On Wednesday, Oct. 20, the University will again celebrate International Pronouns Day (IPD), a global initiative established in 2018 that seeks to make respecting, sharing and educating about personal pronouns a common occurrence. Referring to people by the pronouns they…
Hendricks Chapel’s Office of Engagement Programs Helps Students Serve the Community
As the world navigates through a difficult and challenging time, the Office of Engagement Programs (OEP) at Hendricks Chapel continues its focus on service to the community.
“In-person community service took a big hit as COVID-19 cases were on the rise. I had to pivot and think differently about how to continue to help students serve in this community as well as their own,” says Syeisha Byrd, director of OEP. “Students continue to reach out to the Office of Engagement Programs eager to help in any way that they can, and they are responsive and proactive in this time of uncertainty. I have to continue to help students connect to organizations in need of virtual opportunities, as it is important for our students to continue to engage in meaningful service opportunities both for normalcy and self-care.”
Student mentors and volunteers are continuing the popular Girls Who Code program, which is being held virtually this summer. The students are engaging middle- and high-school girls from the North Side Learning Center and across the Syracuse community every Thursday from 2-3:30 p.m. Youth are working in teams to complete a computer science impact project that solves a real-world problem in their community.
OEP is also encouraging students to get involved in their local communities through a weekly challenge. Each Monday for the next six weeks, a new challenge will be announced through the OEP on their Instagram and Facebook platforms. Students are encouraged to accept the challenge and post pictures of themselves completing the challenge using the hashtag #engagesu. This week’s challenge is to “beautify your community.” For more information on the wide range of service opportunities being offered through the OEP, both in-person and virtual, students can access an interest form at http://hendricks.syr.edu/engagement-programs/volunteer-form.html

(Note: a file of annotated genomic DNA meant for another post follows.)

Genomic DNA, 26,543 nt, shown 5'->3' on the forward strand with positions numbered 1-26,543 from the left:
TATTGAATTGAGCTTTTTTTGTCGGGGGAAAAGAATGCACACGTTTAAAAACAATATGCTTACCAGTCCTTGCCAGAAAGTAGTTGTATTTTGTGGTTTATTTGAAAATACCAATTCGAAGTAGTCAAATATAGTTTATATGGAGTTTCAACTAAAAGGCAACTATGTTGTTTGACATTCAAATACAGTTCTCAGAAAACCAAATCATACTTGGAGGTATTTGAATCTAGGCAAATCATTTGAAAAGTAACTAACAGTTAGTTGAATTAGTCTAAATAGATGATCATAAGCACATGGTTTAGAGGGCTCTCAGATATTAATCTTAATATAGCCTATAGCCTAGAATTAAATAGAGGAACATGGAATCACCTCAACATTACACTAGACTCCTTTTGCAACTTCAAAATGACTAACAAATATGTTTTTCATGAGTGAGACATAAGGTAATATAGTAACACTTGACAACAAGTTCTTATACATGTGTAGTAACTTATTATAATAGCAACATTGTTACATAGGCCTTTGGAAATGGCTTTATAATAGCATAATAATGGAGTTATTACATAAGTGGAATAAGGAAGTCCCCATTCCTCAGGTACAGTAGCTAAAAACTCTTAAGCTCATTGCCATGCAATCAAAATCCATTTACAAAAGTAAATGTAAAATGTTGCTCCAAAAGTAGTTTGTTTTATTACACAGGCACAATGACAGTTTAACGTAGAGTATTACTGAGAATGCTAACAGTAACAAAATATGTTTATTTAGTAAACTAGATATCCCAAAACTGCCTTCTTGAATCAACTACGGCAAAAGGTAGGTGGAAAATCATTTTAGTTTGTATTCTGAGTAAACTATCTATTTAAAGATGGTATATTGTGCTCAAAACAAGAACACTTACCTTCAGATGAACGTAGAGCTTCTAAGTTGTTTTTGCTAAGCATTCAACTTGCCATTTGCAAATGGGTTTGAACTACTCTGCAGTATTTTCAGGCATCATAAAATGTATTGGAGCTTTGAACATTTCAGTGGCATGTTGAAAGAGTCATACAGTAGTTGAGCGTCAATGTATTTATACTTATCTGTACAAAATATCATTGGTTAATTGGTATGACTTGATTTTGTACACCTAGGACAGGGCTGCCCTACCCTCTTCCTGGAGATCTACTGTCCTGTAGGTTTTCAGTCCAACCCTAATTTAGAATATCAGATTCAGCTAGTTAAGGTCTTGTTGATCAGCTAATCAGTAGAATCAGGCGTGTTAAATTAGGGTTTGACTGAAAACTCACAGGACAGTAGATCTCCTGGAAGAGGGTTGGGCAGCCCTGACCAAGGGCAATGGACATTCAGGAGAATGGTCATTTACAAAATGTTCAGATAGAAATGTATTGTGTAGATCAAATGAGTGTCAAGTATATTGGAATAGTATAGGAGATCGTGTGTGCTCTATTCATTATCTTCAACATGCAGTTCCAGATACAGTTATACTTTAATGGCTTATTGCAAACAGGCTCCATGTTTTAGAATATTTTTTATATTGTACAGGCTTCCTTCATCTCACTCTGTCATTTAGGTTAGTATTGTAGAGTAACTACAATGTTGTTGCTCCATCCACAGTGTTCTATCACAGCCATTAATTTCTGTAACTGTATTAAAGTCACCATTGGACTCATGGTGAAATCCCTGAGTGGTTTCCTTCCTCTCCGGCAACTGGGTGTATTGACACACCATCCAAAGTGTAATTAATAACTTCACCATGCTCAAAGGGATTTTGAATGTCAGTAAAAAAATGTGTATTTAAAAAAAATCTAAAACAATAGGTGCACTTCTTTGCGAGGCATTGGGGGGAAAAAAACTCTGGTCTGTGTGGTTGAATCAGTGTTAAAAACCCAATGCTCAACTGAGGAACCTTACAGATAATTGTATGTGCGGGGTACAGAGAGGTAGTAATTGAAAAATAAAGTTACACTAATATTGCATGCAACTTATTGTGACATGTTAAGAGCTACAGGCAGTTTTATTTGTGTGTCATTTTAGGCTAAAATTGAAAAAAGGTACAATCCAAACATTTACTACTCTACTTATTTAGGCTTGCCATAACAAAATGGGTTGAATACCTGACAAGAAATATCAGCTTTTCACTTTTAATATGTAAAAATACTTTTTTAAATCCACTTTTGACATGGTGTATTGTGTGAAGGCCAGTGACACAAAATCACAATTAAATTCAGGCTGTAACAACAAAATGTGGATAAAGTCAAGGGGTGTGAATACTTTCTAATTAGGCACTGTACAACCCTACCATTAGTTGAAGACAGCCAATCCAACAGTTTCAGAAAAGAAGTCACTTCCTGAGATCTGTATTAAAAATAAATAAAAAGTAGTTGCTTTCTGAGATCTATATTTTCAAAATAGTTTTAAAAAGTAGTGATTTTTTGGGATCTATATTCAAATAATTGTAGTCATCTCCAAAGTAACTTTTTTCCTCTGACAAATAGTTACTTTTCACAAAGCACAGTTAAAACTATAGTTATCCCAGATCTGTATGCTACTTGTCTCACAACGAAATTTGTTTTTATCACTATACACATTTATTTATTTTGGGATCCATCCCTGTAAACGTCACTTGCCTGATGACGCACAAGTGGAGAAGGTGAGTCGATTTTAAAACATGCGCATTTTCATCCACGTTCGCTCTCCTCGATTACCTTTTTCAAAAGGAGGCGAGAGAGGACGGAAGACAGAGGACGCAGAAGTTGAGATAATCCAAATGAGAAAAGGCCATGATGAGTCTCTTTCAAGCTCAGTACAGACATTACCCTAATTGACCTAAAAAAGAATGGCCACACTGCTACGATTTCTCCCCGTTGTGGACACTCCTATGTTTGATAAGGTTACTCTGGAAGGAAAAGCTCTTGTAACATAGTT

OEP also continues to address student food insecurity. Last June, OEP, in partnership with the Office of Sustainability Management and the Falk College, created Pete’s Giving Garden. Located on South Campus, the garden produces food for the Hendricks Chapel food pantries located at the chapel and in the Carriage House on South Campus. “In April, staff from across campus worked together to plant the garden to ensure that when our students arrived back to campus for the fall semester, they would have access to fresh produce,” says Byrd. “We planted tomatoes, a variety of squash, onions, eggplant, collard greens, beans, quinoa, just to name a few.” The summer squash is ready and available at the South Campus pantry. This fall, student volunteers will be needed to help water, weed and harvest the garden, observing social distancing guidelines. Those interested may contact Syeisha Byrd at email@example.com.
The food pantries located at Hendricks Chapel and on South Campus provide pre-packaged bags of food as well as fresh produce from the garden to any Syracuse University or SUNY College of Environmental Science and Forestry student in need. Opportunities for students to volunteer and stock the pantries as well as collect donations will be available during the fall semester.
Byrd is also making plans for the future. Three of OEP’s signature programs—Young Scholars, Empathy Matters and Girls who Code—will continue virtually in the fall.
“The Office of Engagement Programs is incredibly important, not only to the mission and vision of Hendricks Chapel, but to all of us who care about the spirit and soul of Syracuse University. As religious and spiritual traditions call upon us to accompany our neighbors through mutual learning and engaged service, the OEP helps us to put diverse beliefs into aligned action, to strengthen and sustain leaders both on and off campus,” says Hendricks Chapel Dean Brian Konkol. “During these important times, I am grateful that Syeisha Byrd is helping our students to learn in ways that are both informational and transformational, and I hope more students will take advantage of these opportunities to make a positive impact.”